10 Rules for Play


By Paula Scher

  1. Meet the collaborator or client. Read their brief. Go home and do something mindless, something rote like cleaning out your closet. This will clear your brain so you can freely associate. Ideas will follow.
  2. Sit down and open your design history books—all at once. Perhaps buy the big Taschen books (volumes one and two) and look at it all in one sitting. Don’t flag anything, or even try to copy anything. Start on your new project a day later.
  3. Sit in any waiting room. A doctor, dentist or car inspection garage where you have absolutely nothing to do for about an hour. Or take a flight with no Wi-Fi, and no leg room. Get stuck in traffic. Make sketches on a very small lined pad (even a napkin will do) with a good pen. The worse the environment, the better the result! Your mind will really wander and open up the playground.
  4. Nurture the relationships which afford you freedom. This is my 29th season working with the New York Public Theater, and I still push it forward. My teams have always loved working on it, because they get to play and invent.
  5. Maintain the right balance of work. This is key in keeping designers, and design teams, sane and enthusiastic. Lift your team up, ensure they’re on a variety of projects, and push them to question ideas. I believe the goal of the designer is to raise the expectation of what good design can be. Better work will breed better work.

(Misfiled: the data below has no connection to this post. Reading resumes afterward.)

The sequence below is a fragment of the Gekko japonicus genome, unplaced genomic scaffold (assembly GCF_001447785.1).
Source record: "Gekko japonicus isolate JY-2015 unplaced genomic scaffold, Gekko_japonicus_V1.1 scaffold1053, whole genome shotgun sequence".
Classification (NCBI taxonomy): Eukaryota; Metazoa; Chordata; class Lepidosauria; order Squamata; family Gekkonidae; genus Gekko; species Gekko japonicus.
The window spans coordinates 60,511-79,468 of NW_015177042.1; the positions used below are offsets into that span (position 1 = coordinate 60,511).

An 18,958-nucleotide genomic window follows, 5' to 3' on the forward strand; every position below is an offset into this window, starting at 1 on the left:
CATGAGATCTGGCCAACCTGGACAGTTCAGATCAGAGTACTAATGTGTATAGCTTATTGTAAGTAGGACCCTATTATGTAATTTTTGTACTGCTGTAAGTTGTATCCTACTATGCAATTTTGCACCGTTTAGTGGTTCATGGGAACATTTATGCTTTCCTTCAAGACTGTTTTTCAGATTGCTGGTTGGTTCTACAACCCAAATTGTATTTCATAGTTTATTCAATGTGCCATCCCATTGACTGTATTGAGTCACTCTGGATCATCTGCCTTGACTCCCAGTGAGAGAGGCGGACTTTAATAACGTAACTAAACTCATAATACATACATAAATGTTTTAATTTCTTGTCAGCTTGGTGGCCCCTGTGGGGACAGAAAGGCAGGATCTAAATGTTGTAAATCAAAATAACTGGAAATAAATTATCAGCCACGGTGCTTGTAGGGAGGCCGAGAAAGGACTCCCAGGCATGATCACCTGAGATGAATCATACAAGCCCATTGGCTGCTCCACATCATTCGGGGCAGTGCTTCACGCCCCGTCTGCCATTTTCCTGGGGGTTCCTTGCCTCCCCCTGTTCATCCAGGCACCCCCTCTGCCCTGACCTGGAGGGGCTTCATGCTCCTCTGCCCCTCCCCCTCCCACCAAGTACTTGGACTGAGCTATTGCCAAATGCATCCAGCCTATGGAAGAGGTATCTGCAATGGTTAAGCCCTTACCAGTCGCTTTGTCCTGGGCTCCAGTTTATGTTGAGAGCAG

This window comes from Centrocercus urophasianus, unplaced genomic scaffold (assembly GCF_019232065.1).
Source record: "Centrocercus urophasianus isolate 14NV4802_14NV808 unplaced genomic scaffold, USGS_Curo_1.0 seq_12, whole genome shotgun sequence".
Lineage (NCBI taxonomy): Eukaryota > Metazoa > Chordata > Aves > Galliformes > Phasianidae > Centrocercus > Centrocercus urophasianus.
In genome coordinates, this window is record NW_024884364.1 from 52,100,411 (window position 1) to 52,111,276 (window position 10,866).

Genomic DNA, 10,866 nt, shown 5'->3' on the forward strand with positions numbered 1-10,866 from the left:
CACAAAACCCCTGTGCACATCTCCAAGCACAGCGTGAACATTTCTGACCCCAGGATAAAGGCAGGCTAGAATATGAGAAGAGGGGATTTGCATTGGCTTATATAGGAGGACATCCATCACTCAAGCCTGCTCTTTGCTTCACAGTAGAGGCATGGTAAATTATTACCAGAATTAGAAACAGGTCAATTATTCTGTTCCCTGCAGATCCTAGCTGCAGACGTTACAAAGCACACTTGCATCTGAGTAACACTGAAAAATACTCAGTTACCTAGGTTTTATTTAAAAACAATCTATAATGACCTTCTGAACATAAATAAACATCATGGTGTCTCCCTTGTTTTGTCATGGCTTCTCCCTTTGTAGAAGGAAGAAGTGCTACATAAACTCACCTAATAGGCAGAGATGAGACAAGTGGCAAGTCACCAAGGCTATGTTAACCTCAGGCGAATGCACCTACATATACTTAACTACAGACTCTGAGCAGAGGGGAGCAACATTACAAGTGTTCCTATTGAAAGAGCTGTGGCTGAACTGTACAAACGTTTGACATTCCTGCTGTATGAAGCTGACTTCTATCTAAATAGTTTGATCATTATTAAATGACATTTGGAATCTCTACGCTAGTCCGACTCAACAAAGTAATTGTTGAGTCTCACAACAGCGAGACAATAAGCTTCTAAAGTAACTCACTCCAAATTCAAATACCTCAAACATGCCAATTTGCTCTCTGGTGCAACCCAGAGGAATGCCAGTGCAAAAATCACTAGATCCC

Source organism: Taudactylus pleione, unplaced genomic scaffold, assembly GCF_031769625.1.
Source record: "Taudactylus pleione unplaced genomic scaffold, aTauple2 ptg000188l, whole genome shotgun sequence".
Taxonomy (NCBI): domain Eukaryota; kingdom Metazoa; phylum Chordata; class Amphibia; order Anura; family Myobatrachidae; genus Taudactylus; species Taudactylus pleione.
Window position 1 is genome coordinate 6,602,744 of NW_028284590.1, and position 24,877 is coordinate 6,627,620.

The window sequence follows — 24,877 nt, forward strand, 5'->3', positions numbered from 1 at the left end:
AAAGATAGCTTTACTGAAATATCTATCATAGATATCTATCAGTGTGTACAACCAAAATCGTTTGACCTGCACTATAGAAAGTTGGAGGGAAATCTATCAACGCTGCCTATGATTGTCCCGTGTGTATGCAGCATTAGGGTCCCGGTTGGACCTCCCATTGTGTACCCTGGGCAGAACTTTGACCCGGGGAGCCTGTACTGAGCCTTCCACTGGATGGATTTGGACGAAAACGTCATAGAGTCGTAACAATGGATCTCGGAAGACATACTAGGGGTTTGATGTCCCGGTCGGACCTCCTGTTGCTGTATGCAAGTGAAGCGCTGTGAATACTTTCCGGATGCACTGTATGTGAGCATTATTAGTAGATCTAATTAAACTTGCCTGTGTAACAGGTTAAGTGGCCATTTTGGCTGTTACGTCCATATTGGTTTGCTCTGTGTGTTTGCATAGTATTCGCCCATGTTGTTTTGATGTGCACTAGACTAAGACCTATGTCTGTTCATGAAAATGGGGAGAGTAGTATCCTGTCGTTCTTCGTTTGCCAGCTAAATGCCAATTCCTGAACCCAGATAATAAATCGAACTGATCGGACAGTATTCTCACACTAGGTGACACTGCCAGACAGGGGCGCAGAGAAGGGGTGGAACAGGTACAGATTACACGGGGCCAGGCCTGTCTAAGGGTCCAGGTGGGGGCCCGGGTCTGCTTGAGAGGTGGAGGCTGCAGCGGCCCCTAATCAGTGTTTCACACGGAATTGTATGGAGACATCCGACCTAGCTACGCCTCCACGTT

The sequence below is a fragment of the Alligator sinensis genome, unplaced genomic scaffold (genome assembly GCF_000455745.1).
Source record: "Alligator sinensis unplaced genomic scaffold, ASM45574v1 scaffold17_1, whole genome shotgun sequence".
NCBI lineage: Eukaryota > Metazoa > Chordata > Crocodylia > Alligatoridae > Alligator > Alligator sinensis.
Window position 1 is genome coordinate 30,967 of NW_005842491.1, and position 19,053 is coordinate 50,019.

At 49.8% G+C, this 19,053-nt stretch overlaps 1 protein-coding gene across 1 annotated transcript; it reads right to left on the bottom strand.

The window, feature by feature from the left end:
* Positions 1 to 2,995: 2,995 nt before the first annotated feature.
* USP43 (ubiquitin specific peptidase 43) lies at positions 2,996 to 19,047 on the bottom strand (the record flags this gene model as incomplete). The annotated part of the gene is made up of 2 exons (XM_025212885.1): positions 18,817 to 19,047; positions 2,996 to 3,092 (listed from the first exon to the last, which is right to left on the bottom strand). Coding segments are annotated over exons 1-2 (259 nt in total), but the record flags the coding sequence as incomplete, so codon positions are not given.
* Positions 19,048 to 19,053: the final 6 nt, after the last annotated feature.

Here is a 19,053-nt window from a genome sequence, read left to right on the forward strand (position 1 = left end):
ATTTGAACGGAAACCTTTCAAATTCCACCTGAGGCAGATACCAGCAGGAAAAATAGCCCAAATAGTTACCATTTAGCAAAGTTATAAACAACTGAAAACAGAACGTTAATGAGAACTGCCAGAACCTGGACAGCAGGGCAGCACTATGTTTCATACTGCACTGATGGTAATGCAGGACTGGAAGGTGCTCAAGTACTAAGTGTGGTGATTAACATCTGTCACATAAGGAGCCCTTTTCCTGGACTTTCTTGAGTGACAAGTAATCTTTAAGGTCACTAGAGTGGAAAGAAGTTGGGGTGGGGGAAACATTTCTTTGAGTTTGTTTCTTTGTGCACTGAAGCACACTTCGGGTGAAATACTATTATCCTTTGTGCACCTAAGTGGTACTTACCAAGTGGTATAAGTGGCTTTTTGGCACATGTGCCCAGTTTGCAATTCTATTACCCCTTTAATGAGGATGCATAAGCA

6. Recognize that opportunities for play are really quite rare. Take on pro-bono, or near pro-bono projects, to really be able to practice your craft—it’s where I often make the most discoveries.
  7. Change your tools! Get off the computer. Look at other disciplines that have nothing to do with your project. Get yourself to a bookstore. Go to a museum. Go to a gallery. Go shopping!
  8. Make peace with how you can be influenced. Nothing I make is either entirely new or totally original. Everything I have designed has been influenced by something or someone else. What may make the work seem more original is that I tend to avoid trends so…
  9. Don’t use mood boards to influence anything. You’re only going to make something that is slightly different from what already exists in the marketplace. I have used the same methods in my work for the past 50 years regardless of trends and technology.
  10. Initiate your own cluster. This is how design shifts develop: one brand will do something somewhat daring and the others will follow suit, thereby making it ordinary. Be the one to initiate.

Print out the PDF and put it on your wall